Margot Pilz (b. 1936, Haarlem) a pioneer of conceptual and digital art in Austria. She was one of the first Austrian artists to combine computers and photography. Pilz's photographs have been described as "one-second sculptures" or "flash-sculptures". She often chooses feminist approaches, addressing taboos, stereotyping, and environmental concerns. Her work is closely related to the feminist movement of the 1970s and 1980s. In her work, she explored and reflected on the institution of marriage, working conditions of women, and the social role of women.
For the project, Pilz sends a photograph from her home, but as well adds two of her works which can be put in the context of the current situation. The photo-sequences from The White Cell Project (1983-1985) were created within a small cardboard room, 165 centimetres wide. It is originally symbolic of the constraint of societal norms. Still, today it can also be applied to quarantine restrictions (kissing without touching, or coming together but being apart, connected only on the screen).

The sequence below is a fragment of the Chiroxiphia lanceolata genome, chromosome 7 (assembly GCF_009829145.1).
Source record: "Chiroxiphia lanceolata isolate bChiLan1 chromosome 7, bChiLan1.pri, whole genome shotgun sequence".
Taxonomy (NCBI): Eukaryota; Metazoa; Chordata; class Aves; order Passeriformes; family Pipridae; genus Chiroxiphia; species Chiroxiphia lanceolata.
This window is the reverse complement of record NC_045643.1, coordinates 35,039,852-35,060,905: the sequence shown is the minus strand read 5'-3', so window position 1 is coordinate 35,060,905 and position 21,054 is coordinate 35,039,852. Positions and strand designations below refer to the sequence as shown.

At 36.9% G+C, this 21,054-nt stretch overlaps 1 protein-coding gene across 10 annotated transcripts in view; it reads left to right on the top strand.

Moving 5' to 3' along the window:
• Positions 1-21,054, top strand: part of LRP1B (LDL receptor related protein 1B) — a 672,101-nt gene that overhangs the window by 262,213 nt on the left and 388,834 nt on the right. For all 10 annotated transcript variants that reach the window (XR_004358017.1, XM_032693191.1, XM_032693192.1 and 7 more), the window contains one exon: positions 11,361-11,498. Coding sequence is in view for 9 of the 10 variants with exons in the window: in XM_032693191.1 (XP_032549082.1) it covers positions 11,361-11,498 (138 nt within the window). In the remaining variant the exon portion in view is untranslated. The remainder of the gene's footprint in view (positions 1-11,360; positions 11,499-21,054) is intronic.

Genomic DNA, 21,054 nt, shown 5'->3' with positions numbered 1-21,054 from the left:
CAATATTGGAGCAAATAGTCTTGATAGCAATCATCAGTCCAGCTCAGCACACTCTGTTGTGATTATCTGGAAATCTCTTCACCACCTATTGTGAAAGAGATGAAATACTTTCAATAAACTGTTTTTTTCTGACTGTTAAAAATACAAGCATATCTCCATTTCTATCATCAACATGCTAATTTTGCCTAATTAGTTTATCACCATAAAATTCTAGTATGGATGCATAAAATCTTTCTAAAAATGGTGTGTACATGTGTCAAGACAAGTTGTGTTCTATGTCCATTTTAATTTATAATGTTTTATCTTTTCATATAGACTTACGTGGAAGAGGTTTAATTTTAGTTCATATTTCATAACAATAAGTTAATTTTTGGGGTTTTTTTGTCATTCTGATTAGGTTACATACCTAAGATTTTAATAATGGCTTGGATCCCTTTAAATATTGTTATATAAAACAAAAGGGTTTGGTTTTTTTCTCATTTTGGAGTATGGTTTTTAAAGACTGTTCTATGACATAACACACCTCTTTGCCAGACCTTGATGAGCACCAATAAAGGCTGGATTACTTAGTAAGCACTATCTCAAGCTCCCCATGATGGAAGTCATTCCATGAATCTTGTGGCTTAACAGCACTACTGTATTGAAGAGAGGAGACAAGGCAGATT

Artists Respond project was started by the Institute for the Research of the Avant-Garde and the Marinko Sudac Collection. Addressing the current global pandemic, the project aims to virtually present the thoughts and attitudes of neo-avant-garde artists, their energy and the message they have for the present moment. This is the moment in which the world as we know it is on hold and the moment in which we need optimism and solidarity more than ever. We wish for the public to welcome the creative energy of these artists - artists who are ready to point out the state of things, to respond with art and creativity, as they have done in all difficult times in the past.